It is currently Sat Nov 28, 2020 10:56 am




Post new topic Reply to topic  [ 5 posts ] 
 Increasing torque with traditional linear motion (ballscrew) 
Author Message
User avatar

Joined: Wed May 27, 2009 5:10 pm
Posts: 56
Post Increasing torque with traditional linear motion (ballscrew)
Hi,

As some of you probably know, I have an impossible project... I need to move around 60 pounds vertically with the lowest budget possibly... Mainly for timelapse tracking shots, but ideally I'd also want to run this "moco" rig with highish speeds (realtime video work).

I calculated some torque requirements for belt+pulley omega-style drive and they are huge! I'd need around 300 Nm's (around 2660 pounds/inches) of torque to drive that 60 pound payload vertically?

So it would either mean a very huge pulley to get long enough lever, or gearing the motor a lot. Does this sound right at all? I've rounded the numbers quite a bit. Of course it would be possible with a beefy motor and something like a 150:1 planar gearbox. But then the high-speed option would be out... I'm a bit skeptical of my math, can't really believe I'd need that much torque.

Then I poked around with this calculator: http://www.racointernational.com/screw_formula.htm

Is that correct? With a ballscrew I'd need only less than 3Nm's of torque to do the same thing? Of course the speed wouldn't be comparable at all, but at least I could move that payload vertically. I guess I'd need some kind of external brake, since finding a stepper with enough holding torque for that kind of payload would probably be a "challenge". My maximum speed would take a serious hit, so running at high speeds wouldn't be possible with a ballscrew drive.

I guess I'll have to start researching counter-balanced systems ;-)

_________________
Riku Naskali
http://www.stereowindow.us
http://www.youtube.com/user/stereowindow


Sun Mar 06, 2011 6:43 pm
Profile
User avatar

Joined: Wed May 27, 2009 5:10 pm
Posts: 56
Post Re: Increasing torque with traditional linear motion (ballscrew)
Well, I guess the math was wrong. Thank god. Does this seem right?

100 Ncm = 1Nm. (~ 10kg 1cm from the rotation point OR 1kg 1m from the rotation point)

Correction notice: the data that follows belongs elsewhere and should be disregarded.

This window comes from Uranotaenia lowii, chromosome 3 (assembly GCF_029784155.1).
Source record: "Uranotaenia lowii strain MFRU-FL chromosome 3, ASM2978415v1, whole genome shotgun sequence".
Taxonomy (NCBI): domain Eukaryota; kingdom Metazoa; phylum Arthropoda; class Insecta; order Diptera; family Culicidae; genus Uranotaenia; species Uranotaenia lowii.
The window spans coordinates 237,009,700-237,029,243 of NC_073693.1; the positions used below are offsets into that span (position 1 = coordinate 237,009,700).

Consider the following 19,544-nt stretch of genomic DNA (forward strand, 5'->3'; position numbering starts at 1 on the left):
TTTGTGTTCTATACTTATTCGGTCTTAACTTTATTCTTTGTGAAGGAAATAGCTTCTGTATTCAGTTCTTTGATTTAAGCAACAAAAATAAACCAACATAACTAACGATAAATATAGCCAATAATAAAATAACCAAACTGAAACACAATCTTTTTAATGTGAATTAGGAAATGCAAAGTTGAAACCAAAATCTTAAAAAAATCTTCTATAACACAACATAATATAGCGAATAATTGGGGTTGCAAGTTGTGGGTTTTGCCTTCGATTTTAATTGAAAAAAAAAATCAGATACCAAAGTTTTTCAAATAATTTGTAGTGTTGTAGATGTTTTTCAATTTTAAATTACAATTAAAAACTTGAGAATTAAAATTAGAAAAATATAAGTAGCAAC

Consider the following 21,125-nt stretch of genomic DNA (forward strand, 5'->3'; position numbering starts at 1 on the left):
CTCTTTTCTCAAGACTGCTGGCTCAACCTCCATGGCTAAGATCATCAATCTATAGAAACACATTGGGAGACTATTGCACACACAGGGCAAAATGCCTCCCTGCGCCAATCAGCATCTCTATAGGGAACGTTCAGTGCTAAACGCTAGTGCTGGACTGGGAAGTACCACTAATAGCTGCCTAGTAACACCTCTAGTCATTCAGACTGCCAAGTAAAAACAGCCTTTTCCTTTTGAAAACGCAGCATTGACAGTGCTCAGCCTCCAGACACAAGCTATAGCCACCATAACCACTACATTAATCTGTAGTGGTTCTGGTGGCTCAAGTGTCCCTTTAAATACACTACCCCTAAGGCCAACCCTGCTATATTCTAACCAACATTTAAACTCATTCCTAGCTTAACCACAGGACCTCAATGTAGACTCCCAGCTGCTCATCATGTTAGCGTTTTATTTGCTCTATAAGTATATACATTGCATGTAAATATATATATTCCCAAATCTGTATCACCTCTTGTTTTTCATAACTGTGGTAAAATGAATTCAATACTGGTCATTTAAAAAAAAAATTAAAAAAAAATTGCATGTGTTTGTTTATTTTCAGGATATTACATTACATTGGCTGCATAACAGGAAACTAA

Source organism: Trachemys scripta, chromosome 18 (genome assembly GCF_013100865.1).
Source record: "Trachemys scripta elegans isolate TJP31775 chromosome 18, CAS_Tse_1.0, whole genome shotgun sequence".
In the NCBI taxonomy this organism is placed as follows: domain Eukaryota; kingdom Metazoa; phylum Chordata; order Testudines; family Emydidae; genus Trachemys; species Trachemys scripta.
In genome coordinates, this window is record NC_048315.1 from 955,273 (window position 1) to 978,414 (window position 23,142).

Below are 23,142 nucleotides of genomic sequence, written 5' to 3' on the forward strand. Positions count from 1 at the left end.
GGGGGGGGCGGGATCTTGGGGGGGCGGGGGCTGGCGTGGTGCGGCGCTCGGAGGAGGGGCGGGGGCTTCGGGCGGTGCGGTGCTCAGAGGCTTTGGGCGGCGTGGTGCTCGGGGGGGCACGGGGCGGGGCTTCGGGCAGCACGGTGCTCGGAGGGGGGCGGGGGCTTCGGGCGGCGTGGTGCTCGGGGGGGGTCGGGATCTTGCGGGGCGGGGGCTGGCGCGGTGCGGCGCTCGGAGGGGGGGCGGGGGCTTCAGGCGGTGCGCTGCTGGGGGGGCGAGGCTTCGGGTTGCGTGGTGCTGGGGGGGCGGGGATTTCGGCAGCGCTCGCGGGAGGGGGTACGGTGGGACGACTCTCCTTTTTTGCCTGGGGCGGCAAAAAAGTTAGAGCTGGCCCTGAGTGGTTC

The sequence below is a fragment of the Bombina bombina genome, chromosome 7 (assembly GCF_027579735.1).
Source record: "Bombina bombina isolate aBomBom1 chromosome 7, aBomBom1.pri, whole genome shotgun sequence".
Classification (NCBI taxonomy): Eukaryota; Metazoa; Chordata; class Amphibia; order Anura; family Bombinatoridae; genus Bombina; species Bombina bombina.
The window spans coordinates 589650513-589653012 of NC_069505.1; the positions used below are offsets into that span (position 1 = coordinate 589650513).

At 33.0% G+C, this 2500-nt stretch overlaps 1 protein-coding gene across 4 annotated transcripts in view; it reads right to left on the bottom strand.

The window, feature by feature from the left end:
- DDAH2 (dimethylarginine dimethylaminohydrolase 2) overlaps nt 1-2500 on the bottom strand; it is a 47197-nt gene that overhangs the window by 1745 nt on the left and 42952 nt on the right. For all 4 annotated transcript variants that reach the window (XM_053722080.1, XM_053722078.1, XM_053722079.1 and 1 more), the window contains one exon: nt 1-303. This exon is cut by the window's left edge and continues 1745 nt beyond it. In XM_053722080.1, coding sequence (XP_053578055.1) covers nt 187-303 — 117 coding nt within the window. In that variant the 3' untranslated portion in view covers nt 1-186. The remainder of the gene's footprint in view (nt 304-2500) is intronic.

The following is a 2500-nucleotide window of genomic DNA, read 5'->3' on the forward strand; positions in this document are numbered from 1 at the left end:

Which would enable me to use, say, a 650 Ncm stepper with a 2 cm radius of pulley (increasing the torque to 1300Ncm?).

Sorry about the metrics, way too many units involved in this :-)

_________________
Riku Naskali
http://www.stereowindow.us
http://www.youtube.com/user/stereowindow


Mon Mar 07, 2011 1:41 am
Profile
Post Re: Increasing torque with traditional linear motion (ballscrew)
Well, hate to burst your bubble - but a good ballscrew and anti-backlash nut are, well, not very cheap =)

Especially trying to hit that load rating, consider coupling the motor to that ballscrew as well and the price of a high-torque anti-backlash coupler, then of course, precision bearings for both ends of the screw, machining down the ends of the screw...

Hi speed and ballscrews don't play well together, unless you're moving under 12" or so, you're going to to get whip at high speeds, and the vibration is going to be a killer. Generally, the way to get high speeds out of a ballscrew is to leave the ballscrew fixed and have the anti-backlash nut be the drive (i.e. moving part) to prevent whip - otherwise, you have to go overkill on the ballscrew to eliminate the whip, and end up with a very inefficient drive.

Have you considered rack and pinion? It's the best of both worlds between the ballscrew and belt-driven designs. High speed with no whip, and no worries about the stretch factor on the belt. Stabilize your load using parallel shafts w/ linear bearings, and then a rack-and-pinion drive handles the vertical motion.

!c


Tue Mar 15, 2011 4:50 pm
User avatar

Joined: Tue Aug 26, 2008 3:30 am
Posts: 824
Location: Sydney, Australia
Post Re: Increasing torque with traditional linear motion (ballscrew)
Have to agree with Shutterdrone on the price point of an effective ball screw solution.
I've seen one used on a moco crane that was sourced from the mechanisms that raise and lower flaps(?) on commercial aircraft. Not cheap.


Tue Mar 15, 2011 5:20 pm
Profile
User avatar

Joined: Wed May 27, 2009 5:10 pm
Posts: 56
Post Re: Increasing torque with traditional linear motion (ballscrew)
There are chinese ballscrews with ballnuts, complete mounting blocks & end-machining for around $200 on ebay (for over 1.2 meters).

However I largely discarded this idea, since I don't think there is any need to use a screw-drive (and I learned about screw-whip).

Can someone verify my latest calculations are correct? That would mean I could easily hit my intended speed and torque goals with a beefy Nema34 stepper using a 3" diameter pulley in omega-drive.

_________________
Riku Naskali
http://www.stereowindow.us
http://www.youtube.com/user/stereowindow


Sat Mar 19, 2011 9:47 am
Profile
Display posts from previous:  Sort by  
Post new topic Reply to topic  [ 5 posts ] 


Who is online

Users browsing this forum: No registered users and 2 guests


You cannot post new topics in this forum
You cannot reply to topics in this forum
You cannot edit your posts in this forum
You cannot delete your posts in this forum
You cannot post attachments in this forum

Search for:
Jump to:  
cron
Powered by phpBB © phpBB Group.
Designed by Vjacheslav Trushkin for Free Forums/DivisionCore. pozycjonowanie